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A Modern Day Civil Rights Lesson

Written By: aaminahm on January 30, 2010 No Comment

Recently my daughters studied Martin Luther King in celebration of his birthday. They both attend a local elementary school. The school is in a white collar community with very few African Americans. My fifth grader had to read excerpts of a biography of Dr. King and then answer questions for homework. One of the questions was “How did African American children feel about segregation?” The text says, “Separate schools made black children feel different from white children. Separation made them feel they were not as good as whites.”

She read that to me and I was outraged. I told her that this was not true. Black children didn’t believe that white’s were better than them. If they felt that way they would be complacent and there would be no need for a Civil Rights Movement.

A few days previously, I had my children watch the Rosa Park’s story. I asked my daughter “What did Rosa Park’s say?” She said “Rosa Parks said that her grandfather taught her that all people were equal. And as long as you had dignity, no matter what race you were no one could take that away from you.” I said, “That is true and much different then the idea that white people are better than you. Both my parents and your father’s parents grew up during segregation, and so did our grandparents. No one ever taught us that we weren’t as good as white people, and we’re not teaching you that either.”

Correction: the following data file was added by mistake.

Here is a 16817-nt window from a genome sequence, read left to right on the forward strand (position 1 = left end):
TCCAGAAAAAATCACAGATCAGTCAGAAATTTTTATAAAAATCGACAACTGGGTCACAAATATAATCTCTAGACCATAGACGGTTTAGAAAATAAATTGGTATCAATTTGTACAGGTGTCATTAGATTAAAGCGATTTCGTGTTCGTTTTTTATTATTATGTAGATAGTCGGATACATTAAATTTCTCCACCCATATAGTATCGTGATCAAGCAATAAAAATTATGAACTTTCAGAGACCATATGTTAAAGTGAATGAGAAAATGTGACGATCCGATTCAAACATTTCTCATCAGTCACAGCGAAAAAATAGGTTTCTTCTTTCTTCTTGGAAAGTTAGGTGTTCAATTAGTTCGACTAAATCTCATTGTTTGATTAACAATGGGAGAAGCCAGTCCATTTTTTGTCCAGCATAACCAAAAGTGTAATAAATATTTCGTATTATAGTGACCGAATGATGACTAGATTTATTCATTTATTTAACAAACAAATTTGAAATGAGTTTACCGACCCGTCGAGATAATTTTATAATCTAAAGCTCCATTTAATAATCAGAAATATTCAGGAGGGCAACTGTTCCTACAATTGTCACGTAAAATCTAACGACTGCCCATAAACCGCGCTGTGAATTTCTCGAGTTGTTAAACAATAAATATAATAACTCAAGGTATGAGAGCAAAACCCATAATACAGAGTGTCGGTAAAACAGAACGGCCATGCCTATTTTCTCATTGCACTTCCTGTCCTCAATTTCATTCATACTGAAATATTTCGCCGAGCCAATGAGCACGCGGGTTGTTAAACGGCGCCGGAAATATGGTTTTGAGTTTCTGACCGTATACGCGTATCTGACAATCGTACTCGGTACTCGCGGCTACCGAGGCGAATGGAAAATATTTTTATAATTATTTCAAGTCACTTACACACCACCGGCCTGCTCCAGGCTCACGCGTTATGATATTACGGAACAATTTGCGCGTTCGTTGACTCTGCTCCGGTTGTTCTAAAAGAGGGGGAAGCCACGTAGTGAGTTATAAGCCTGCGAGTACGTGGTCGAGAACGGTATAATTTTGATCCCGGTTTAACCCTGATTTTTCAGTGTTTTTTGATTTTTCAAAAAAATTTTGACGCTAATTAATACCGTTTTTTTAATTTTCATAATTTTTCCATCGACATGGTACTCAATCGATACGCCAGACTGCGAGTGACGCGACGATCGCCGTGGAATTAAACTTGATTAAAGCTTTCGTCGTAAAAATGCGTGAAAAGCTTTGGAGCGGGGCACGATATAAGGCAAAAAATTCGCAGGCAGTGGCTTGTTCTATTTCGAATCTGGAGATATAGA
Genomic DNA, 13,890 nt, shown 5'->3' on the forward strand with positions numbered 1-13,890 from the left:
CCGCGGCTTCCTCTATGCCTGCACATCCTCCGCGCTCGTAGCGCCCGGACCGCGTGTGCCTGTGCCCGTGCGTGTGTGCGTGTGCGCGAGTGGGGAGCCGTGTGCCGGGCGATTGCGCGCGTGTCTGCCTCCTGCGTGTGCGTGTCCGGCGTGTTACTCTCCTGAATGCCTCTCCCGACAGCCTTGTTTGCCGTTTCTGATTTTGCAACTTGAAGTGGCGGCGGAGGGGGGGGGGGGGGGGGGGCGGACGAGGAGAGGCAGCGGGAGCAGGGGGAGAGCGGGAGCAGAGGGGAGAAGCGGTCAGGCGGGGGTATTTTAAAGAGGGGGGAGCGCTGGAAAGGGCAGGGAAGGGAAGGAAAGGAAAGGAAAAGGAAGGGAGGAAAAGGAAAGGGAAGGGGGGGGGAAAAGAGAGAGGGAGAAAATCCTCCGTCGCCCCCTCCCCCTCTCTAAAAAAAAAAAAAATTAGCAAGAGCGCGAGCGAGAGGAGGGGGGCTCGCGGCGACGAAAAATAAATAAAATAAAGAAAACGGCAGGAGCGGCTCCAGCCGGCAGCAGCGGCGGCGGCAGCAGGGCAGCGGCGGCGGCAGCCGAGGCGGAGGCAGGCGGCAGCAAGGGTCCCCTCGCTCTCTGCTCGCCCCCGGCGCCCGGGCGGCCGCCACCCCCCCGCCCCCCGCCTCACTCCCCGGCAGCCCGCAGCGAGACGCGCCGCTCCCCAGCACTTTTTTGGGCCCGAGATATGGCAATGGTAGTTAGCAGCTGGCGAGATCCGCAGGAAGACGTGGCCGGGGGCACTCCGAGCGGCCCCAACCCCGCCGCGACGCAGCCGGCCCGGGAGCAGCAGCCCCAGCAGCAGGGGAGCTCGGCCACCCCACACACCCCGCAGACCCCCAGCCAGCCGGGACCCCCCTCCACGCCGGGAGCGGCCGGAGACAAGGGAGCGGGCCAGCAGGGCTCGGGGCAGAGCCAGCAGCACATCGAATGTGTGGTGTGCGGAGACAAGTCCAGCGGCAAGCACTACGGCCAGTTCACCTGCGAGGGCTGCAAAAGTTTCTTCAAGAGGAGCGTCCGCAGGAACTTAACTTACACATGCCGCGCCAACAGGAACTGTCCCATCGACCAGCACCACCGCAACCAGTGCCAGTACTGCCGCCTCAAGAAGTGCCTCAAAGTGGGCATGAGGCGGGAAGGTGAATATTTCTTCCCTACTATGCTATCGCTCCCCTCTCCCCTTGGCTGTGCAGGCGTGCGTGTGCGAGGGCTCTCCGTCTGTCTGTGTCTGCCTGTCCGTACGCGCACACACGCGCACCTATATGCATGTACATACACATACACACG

She said, “but that’s not what the book says so I don’t know what I’m supposed to write.”I told her that she could say “The book says this, but I don’t agree because… or the book says this, but my mom says it’s not true!” My kids were all sitting around the table and they started laughing.

The next day my youngest daughter a third grader came in the room singing “Rosa Parks was tired and she didn’t get up.” She said these were the lyrics of a song she was learning in school. I said that I can’t believe that they are still teaching kids that she was tired. When I was a student we learned that she was a tired old lady. In fact she was a young woman; an activist. I said “She was sick and tired of being mistreated. There is a difference in being fed up and being exhausted.”

Unfortunately I see racism as existing in these ways which are institutionalized and systemic. It is much more difficult to conquer because it is insidious and goes unnoticed. I am sure that many would say that we should be happy that our children are learning about Martin Luther King and Rosa Parks. However, I won’t be satisfied until all children are taught what Rosa Parks’ grandfather taught her. If you have your dignity no one can take that away from you.

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